Her parents made repeated appeals on TV. Searches of the surrounding area proved fruitless. David Westerfield lived two doors from the Van Dams. He was a 50-year-old engineer who lived in a motor home. Two days before Danielle disappeared, she and her mother had sold him Girl Scout cookies.
Four weeks after she disappeared, Danielle’s nude, decomposed body was found in the desert. She had to be identified by dental records. This proved difficult, because her teeth had been knocked loose. Her body was too decomposed to determine whether she had been raped.
Westerfield was the divorced father of two college-age boys. Unlike most child molesters and murderers, he had no criminal record. But most molestations go unreported, because of shame and reluctance to put the child through the stress of the “justice” system. And we wonder why an engineer lived alone in a motor home.
The day Danielle disappeared, police questioned neighbors, but Westerfield and his motor home were missing. By chance, bikers videoed his motor home in the desert, near the spot where Danielle’s body would be found. They turned the video over to police.
A dry cleaner reported that Westerfield had arrived two days after Danielle disappeared, with pillow covers, comforters and a jacket to be cleaned. The jacket had a blood spot, later identified as Danielle’s by DNA analysis. The dry cleaner turned the objects over to police without cleaning them. If it were not for the bikers and the dry cleaner, the murderer probably would still be walking free.
Police searched the motor home, which the suspect had just cleaned, and found Danielle’s blood on the carpet. They also found large amounts of child pornography on his computer, including images of an underage girl being raped. This was brought up at Westerfield’s trial. Defense lawyers countered by attacking the Van Dam’s lifestyle. They couldn’t blame the victim, so they tried to blame her parents.
While the trial was in session, my wife and I happened to drive by the San Diego County Courthouse. We felt an odd, creepy sensation. We had felt that sensation only once before. That was in a movie theater lobby, as we happened to pass O. J. Simpson some time after he was found “not guilty” of the double murder. Some people are repelled by the presence of evil. Some people aren’t.
Westerfield was convicted of murder and kidnapping, and sentenced to death. He remains on death row in San Quentin, along with 740 other murderers. Of these, 126 tortured their victims, 173 killed children, and 44 murdered police officers.
All executions in California were blocked in 2006 by a federal judge. They remain blocked, while the judge and California Governor Jerry Brown pretend to be developing a new method of lethal injection. The judge claims that the current method − the way we put beloved dogs and cats to sleep − is “terribly painful.”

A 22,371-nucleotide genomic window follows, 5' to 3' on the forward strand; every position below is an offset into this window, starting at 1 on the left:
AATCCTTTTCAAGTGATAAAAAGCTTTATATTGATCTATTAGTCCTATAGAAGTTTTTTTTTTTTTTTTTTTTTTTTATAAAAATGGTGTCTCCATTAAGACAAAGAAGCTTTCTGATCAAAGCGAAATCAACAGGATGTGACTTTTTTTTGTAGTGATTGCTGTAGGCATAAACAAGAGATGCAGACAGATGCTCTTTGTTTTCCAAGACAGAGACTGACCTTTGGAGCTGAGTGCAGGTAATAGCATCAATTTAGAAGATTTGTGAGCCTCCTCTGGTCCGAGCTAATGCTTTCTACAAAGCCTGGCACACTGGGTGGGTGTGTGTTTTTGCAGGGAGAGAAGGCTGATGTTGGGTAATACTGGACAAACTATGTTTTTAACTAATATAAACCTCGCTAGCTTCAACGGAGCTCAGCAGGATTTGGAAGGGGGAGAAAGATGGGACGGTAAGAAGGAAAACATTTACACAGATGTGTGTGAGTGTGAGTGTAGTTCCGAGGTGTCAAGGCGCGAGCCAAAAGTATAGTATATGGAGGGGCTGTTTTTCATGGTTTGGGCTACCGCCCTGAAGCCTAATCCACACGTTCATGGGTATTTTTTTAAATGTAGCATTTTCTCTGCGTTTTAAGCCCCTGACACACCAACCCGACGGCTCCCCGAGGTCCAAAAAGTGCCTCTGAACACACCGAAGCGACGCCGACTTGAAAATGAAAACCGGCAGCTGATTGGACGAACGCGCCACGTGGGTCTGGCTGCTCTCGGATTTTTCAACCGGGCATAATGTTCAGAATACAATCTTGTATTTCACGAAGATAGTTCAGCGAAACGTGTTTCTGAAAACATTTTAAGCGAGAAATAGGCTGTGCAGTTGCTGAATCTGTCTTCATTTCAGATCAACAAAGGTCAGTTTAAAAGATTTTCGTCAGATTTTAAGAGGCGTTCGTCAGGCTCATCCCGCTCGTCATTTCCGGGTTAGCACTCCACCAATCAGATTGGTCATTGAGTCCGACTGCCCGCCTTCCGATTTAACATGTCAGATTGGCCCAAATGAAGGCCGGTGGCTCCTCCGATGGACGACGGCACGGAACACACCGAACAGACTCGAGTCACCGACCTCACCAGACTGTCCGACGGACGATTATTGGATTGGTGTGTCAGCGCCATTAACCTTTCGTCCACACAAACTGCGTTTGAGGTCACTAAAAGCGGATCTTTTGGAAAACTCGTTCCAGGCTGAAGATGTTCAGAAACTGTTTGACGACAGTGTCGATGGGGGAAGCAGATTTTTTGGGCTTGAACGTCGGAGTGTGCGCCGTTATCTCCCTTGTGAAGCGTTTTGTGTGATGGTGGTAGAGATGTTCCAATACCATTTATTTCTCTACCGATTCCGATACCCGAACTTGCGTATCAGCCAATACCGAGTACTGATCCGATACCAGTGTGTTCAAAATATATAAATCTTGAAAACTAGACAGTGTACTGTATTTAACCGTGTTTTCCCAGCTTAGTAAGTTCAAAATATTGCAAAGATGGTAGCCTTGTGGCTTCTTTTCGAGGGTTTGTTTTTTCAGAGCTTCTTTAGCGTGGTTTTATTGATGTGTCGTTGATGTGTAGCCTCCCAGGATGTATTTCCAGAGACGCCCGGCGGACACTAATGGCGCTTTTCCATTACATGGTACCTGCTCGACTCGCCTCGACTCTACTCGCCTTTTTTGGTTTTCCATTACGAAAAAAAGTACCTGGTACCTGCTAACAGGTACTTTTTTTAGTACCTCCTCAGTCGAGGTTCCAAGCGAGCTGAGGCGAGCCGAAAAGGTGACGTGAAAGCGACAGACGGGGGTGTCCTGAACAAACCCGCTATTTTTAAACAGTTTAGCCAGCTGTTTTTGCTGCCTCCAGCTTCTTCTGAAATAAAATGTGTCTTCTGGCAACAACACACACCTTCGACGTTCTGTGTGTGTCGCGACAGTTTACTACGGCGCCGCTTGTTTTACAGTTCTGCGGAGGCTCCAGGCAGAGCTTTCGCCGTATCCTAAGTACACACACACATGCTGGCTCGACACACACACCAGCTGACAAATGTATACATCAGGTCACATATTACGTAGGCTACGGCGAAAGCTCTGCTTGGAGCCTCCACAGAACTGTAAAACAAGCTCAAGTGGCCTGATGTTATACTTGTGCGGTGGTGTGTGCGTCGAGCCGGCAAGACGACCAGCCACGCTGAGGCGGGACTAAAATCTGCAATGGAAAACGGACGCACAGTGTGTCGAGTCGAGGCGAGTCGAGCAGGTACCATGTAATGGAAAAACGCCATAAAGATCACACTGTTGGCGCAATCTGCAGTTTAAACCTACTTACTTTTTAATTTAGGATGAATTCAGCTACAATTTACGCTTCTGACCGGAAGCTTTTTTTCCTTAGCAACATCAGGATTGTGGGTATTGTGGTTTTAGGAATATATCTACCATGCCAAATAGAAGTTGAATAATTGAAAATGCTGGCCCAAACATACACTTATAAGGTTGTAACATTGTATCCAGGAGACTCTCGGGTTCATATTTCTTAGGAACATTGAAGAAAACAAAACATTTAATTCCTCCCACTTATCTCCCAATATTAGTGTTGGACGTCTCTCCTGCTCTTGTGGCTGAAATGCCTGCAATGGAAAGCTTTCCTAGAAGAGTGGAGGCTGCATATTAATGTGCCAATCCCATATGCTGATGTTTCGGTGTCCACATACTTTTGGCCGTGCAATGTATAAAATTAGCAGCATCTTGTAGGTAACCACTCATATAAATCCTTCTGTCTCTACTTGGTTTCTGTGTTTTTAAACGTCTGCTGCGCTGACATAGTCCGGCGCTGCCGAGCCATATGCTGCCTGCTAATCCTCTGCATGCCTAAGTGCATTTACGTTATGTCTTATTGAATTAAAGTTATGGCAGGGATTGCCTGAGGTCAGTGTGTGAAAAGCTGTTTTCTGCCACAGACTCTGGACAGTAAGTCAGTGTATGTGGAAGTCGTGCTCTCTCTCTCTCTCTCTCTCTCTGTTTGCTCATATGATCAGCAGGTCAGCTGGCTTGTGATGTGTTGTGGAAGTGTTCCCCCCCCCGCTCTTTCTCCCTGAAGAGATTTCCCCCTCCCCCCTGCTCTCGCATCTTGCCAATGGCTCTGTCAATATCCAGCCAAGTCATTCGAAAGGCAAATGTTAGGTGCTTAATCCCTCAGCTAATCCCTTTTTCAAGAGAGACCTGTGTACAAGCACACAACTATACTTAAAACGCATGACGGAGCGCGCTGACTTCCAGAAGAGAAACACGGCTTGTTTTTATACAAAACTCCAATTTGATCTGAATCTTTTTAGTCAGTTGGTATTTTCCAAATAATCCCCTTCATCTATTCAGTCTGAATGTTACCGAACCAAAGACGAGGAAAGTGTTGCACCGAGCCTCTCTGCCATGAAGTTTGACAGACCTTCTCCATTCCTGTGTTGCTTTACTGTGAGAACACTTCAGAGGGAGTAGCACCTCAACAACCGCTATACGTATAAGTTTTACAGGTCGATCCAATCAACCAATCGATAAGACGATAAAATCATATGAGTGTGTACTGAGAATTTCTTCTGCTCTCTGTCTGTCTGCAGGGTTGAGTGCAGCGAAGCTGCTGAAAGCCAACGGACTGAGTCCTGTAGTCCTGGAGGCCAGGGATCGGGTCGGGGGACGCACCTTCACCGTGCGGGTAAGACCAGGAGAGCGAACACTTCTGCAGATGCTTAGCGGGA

● No, what’s terribly painful is waking up every morning, knowing your child’s murderer is sleeping in a warm bed, eating three meals a day, and watching TV, while your child is in the ground.
● What’s terribly painful is knowing that, like all of those on death row, your child’s murderer will probably die of old age, while your child died at seven.
● What’s terribly painful is knowing that your child’s murderer had the opportunity to grow up, get married, have children, have a career, and develop his talents, while your child was robbed of all those opportunities.
● What’s terribly painful is looking forward to the Chelsea King Memorial Highway, the Amber DuBois Memorial Highway, the Samantha Runnion Memorial Highway, and all the others. But before we run out of highways to rename, we might consider keeping our children safe from predators.
Yes, we can learn a lot from highway signs.
We can learn about those who selflessly risk everything to defend freedom, and those who abuse that precious freedom for the most selfish purposes.
We can learn about those who are brave enough to confront the strong, and those who are cowardly enough to abuse the weak.
We can learn about those who give, and those who take.
We can learn about those who are concerned with what duty requires of them, and those who are concerned with what they imagine themselves entitled to.
We can learn about those who are always faithful, and those who never are.
The future of our country depends on which road we take. But in order to know which road we are on, we must read the signs.
Contact: dstol@prodigy.net. You are welcome to publish or post these articles, provided that you cite the author and website.
www.stolinsky.com